Go walk: The Sligo Way, Co Sligo

A tale of two lakes: the Sligo Way through woods, hills and lakeshore

 

The Sligo Way

Map: OSI Discovery Series sheet 25. Maps at irishtrails.ie
Route: Marked by yellow arrows, description at sligowalks.ie. West of Slieve Daeane above the tree line a waymarker has fallen over – the trail continues under the power lines. Forestry operations at Balleygawley Woods may mean this section is closed over the next two or three weeks.
Suitability: Moderate for hillwalkers,tough trail crosses remote upland, lots of boggy ground.
Distance: Collooney to R284/ Ballygawley Woods: 6km. Ballygawley Woods to Slish Wood: 9km. Slish Wood to Inishfree car park: 5km

 

 

 

 

 

 

 

 

Hiding between the wild coastlands of Mayo and Donegal, Sligo’s landscape is less dramatic but more lush and green. Benbulbin draws most of the county’s plaudits, so other hills are forgotten. The 78km Sligo Way traverses the county’s less trodden, boggy uplands. I wanted to spend a day exploring it, so headed for the village of Collooney.

From here the trail follows the Owenmore and Ballysadare rivers into Union Wood, where old oaks and mossy crags sit uncomfortably beside spruce plantations. Further east it crosses the high heathlands of Slieve Daeane.

I had feared a dull slog over this hill but instead found real drama at Lough Lumann, a mountain lake with a backdrop of tall heather-coated crags. Showers passed over and mist erased the summit. This is the best kind of hill weather, an interplay of sun, cloud and rain that changes the light and landscape with each moment.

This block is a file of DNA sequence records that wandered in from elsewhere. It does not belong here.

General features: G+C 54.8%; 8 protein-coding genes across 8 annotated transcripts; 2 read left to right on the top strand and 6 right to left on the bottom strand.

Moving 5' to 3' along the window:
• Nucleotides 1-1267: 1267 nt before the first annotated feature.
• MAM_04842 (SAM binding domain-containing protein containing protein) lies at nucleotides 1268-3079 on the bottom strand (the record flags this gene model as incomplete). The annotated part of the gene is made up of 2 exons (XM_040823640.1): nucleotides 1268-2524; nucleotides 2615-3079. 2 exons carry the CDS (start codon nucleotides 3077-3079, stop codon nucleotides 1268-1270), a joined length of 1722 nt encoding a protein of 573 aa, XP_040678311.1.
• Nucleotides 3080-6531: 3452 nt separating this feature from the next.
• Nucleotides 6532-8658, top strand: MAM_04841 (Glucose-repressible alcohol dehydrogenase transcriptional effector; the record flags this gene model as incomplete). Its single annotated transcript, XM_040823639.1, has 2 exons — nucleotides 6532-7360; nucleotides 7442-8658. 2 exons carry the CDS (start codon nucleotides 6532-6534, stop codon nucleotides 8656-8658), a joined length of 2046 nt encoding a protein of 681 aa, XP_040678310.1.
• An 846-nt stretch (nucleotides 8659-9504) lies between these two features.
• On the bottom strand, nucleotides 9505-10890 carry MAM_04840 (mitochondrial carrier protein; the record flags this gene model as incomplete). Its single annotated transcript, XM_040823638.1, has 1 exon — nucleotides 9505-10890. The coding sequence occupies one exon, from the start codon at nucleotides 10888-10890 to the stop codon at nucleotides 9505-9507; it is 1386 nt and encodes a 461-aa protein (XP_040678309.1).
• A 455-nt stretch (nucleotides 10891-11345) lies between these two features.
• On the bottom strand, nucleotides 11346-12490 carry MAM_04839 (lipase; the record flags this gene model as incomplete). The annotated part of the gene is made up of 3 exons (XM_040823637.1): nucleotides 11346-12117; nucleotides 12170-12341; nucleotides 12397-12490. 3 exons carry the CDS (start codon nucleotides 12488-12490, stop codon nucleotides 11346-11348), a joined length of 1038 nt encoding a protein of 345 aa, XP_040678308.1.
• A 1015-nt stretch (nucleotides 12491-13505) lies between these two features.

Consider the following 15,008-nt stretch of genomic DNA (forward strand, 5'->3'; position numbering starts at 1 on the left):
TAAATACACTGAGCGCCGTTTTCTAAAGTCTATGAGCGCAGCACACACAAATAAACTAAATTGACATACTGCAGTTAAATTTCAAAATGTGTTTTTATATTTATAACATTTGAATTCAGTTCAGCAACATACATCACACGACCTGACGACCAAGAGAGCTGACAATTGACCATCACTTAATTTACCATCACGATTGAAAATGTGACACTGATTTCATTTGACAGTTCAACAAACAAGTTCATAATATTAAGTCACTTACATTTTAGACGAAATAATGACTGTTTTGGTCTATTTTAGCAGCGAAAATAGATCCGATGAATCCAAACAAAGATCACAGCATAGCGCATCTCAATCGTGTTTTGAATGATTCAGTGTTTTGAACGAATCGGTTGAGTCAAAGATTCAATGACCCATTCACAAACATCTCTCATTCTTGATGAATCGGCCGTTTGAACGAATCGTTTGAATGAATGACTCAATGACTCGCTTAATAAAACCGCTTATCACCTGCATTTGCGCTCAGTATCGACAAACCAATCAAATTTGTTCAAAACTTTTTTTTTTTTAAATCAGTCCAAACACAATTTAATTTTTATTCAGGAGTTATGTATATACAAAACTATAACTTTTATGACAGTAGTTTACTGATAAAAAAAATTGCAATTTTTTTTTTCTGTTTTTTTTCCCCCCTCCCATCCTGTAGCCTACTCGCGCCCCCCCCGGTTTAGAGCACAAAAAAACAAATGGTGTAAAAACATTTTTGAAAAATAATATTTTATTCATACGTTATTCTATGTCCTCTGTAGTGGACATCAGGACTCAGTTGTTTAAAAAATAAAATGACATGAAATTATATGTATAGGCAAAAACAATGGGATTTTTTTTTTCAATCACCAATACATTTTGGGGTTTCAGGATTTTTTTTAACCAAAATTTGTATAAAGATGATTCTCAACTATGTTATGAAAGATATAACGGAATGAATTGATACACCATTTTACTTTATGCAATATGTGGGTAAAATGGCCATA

It’s impossible to write about Sligo without reference to Yeats, whose words have become a filter through which we see the county. He wrote “we should make poems on the familiar landscapes we love, not the strange and rare and glittering scenes we wonder at”.

According to John Cowell’s book Sligo: Land of Yeats’ Desire, a chamber tomb near the summit of Slieve Daeane is known as Cailleach Beare’s house. In a note to his poem The Hosting of the Sidhe, Yeats explains that Cailleach was a fairy who “went all over the world seeking a lake deep enough to drown her faery life . . . until, at last, she found the deepest water in the world in little Lough Ia” on top of this hill. But this lake’s name wasn’t on my OS map.

After coming off Slieve Daeane, the trail enters Slish Wood and follows a stream toward the shore of Lough Gill. Yeats was inspired by Walden, Henry David Thoreau’s classic account of life in the Massachusetts woods, to spend a night sleeping here. “I planned to live some day in a cottage on a little island called Innisfree, and Innisfree was opposite Slish Wood where I meant to sleep,” he wrote. He spent a night under the trees, but barely slept for fear of being discovered by the wood-ranger. “However, I could watch my island in the early dawn and notice the order of the cries of the birds.”

If anybody lived here like Thoreau, it was Beezie Gallagher, who was born on the lake’s Cottage Island and later returned to live there, rowing into Sligo regularly. She hand-fed birds and squirrels inside her cottage, and banned a visitor who threw stones at rats. She was rescued after a blizzard in 1947, then in her 80s, but rowed back to her island home after a week of recuperation. She died there in a fire in 1951.

Leaving the forest, the trail crosses rough bogland and woods before emerging to a slipway that looks out on Inishfree, the end point of my walk through Yeats country.

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